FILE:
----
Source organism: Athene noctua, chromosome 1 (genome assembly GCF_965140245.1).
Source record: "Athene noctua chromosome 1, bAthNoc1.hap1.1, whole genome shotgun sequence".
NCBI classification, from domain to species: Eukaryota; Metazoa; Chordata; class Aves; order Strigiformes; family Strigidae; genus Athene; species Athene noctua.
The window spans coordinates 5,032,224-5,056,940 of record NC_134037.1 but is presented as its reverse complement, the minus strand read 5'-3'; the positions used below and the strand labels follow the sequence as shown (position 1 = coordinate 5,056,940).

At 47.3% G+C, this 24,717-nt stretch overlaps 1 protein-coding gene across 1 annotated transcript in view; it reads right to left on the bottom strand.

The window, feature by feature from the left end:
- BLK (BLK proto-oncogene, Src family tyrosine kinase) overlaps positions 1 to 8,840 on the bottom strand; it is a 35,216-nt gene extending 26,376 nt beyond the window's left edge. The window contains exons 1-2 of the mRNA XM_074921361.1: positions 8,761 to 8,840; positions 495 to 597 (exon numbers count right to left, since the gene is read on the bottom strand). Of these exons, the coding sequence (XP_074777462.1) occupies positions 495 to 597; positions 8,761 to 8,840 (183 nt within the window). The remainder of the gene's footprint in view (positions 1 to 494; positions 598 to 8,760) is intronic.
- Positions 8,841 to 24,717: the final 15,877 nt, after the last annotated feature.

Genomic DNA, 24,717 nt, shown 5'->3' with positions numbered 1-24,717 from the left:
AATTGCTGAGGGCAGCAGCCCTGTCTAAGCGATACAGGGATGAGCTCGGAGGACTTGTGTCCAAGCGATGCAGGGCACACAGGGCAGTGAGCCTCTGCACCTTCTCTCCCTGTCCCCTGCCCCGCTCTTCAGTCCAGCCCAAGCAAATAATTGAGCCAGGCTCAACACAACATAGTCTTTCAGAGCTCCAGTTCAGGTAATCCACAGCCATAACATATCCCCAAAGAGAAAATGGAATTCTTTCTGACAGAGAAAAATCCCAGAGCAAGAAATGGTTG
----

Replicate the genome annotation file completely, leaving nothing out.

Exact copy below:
Source organism: Athene noctua, chromosome 1 (genome assembly GCF_965140245.1).
Source record: "Athene noctua chromosome 1, bAthNoc1.hap1.1, whole genome shotgun sequence".
NCBI classification, from domain to species: Eukaryota; Metazoa; Chordata; class Aves; order Strigiformes; family Strigidae; genus Athene; species Athene noctua.
The window spans coordinates 5,032,224-5,056,940 of record NC_134037.1 but is presented as its reverse complement, the minus strand read 5'-3'; the positions used below and the strand labels follow the sequence as shown (position 1 = coordinate 5,056,940).

At 47.3% G+C, this 24,717-nt stretch overlaps 1 protein-coding gene across 1 annotated transcript in view; it reads right to left on the bottom strand.

The window, feature by feature from the left end:
- BLK (BLK proto-oncogene, Src family tyrosine kinase) overlaps positions 1 to 8,840 on the bottom strand; it is a 35,216-nt gene extending 26,376 nt beyond the window's left edge. The window contains exons 1-2 of the mRNA XM_074921361.1: positions 8,761 to 8,840; positions 495 to 597 (exon numbers count right to left, since the gene is read on the bottom strand). Of these exons, the coding sequence (XP_074777462.1) occupies positions 495 to 597; positions 8,761 to 8,840 (183 nt within the window). The remainder of the gene's footprint in view (positions 1 to 494; positions 598 to 8,760) is intronic.
- Positions 8,841 to 24,717: the final 15,877 nt, after the last annotated feature.

Genomic DNA, 24,717 nt, shown 5'->3' with positions numbered 1-24,717 from the left:
AATTGCTGAGGGCAGCAGCCCTGTCTAAGCGATACAGGGATGAGCTCGGAGGACTTGTGTCCAAGCGATGCAGGGCACACAGGGCAGTGAGCCTCTGCACCTTCTCTCCCTGTCCCCTGCCCCGCTCTTCAGTCCAGCCCAAGCAAATAATTGAGCCAGGCTCAACACAACATAGTCTTTCAGAGCTCCAGTTCAGGTAATCCACAGCCATAACATATCCCCAAAGAGAAAATGGAATTCTTTCTGACAGAGAAAAATCCCAGAGCAAGAAATGGTTG